Still we wanted to find out more about the relationship between the sister sciences of Yoga and Ayurveda, which are so united in theory but apparently disconnected in reality. In order to explore this theme more deeply, I had an opportunity to talk with Doctor Sanjay who is one of the leading teachers as well a researcher at the Kerala Ayurveda Academy.
Sanjay is both an MD and a doctor of Ayurveda, giving him an excellent perspective on healing both from the East and the West. I asked Dr. Sanjay about this relationship between Yoga and Ayurveda both in theory, and as it was applied at Ayurveda centers in India. He explained that Yoga and Ayurveda have a historical relationship, sometimes coming closer together and at times further apart. Because of the common basis in Samkaya philosophy they are sister sciences, but in practice very few places in India are actually bringing them together. He mentioned SVYASA in Bangalore and Svasa (directed by the Mohan family) in Chennai as the only ones, as far as he knew, that were practicing any kind of Ayuryoga.
Dr. Sanjay went on to offer some reasons for this lack of integration of Yogic practices into Ayurveda. In recent times Yoga and Ayurveda occupied very different places in society. The Ayurvedic doctor was very much a part of society, working with the people daily while the Yogi was in many ways exactly the opposite, living according to the Yoga texts and removed from society in order to achieve spiritual freedom. Also, he noted, even among the Yogis, Asana was not their principle focus, it was only a preparation for meditation and Samadhi. So there was no basis for developing any kind of Ayurvedic Yoga with a focus in Asana.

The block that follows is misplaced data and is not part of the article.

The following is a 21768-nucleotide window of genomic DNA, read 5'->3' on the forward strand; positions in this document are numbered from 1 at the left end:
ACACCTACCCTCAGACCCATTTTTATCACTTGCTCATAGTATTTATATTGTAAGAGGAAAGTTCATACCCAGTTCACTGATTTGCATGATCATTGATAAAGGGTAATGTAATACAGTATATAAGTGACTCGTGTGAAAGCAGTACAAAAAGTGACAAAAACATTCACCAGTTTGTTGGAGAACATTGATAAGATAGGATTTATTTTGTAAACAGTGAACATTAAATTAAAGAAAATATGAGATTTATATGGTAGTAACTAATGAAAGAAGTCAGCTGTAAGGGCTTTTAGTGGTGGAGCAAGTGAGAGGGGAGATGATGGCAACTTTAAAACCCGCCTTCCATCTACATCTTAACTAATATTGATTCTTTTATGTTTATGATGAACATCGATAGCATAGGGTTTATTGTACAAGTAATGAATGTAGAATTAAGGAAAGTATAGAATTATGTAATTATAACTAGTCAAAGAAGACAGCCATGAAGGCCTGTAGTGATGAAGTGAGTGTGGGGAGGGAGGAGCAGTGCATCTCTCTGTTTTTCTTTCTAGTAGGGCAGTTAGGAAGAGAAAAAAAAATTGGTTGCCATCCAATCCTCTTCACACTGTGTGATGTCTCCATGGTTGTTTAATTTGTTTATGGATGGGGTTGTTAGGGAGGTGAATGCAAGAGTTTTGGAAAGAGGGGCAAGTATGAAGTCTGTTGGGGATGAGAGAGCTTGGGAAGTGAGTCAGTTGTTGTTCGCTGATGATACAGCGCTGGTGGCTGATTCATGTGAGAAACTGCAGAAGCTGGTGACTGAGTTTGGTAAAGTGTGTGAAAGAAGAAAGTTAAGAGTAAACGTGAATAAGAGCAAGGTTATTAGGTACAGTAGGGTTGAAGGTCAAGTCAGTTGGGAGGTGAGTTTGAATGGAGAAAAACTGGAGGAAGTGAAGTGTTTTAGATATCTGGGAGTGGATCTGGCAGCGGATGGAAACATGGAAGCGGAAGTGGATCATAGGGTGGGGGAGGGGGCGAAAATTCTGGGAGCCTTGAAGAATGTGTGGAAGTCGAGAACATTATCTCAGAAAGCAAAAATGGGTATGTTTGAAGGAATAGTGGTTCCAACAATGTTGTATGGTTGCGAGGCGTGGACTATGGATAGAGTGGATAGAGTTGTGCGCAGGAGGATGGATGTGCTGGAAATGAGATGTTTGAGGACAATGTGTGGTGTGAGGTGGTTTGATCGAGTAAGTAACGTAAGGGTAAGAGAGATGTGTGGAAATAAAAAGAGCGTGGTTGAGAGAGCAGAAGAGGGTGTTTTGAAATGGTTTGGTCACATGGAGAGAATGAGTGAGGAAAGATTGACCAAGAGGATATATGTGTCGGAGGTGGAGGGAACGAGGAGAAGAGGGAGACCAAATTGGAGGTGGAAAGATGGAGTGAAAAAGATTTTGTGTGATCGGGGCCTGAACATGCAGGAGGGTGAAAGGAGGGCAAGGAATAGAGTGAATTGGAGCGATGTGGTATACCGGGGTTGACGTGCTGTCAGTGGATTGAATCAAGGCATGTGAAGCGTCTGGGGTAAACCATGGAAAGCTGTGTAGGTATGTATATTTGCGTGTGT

Dr. Sanjay also mentioned that colonization, first by the Muslims and then by the British, changed the traditional approach to learning, which was the Gurukulam system. Many of the traditional ways of acquiring knowledge were lost, especially in terms of Yoga, and when the pioneers of the Yoga renaissance such as Krishnamacharya and Iyengar emerged, they really had to pick up the pieces from a tradition that had been fragmented by colonialism. In order to explain what they were doing to the "modern mentality," these pioneers of modern Yoga placed a focus on Yoga's benefits for particular health conditions. With this new focus it began to make sense to begin to combine Yoga and Ayurveda in practice, but previously Yoga was a spiritual pursuit while Ayurveda was a healing art.
I asked Dr. Sanjay if this new Ayuryoga, much of which was being created in the west, could then be considered valid. He stated that Ayuryoga was not new because it is based on knowledge and information from the past. He also mentioned that Ayurveda has both principles and practices and that the practices may vary, but the principles are constant. In this way if Ayuryoga develops based on the genuine principles of Ayurveda it is valid. For this to occur, however, the practitioners must have a thorough understanding of both Yoga and Ayurveda.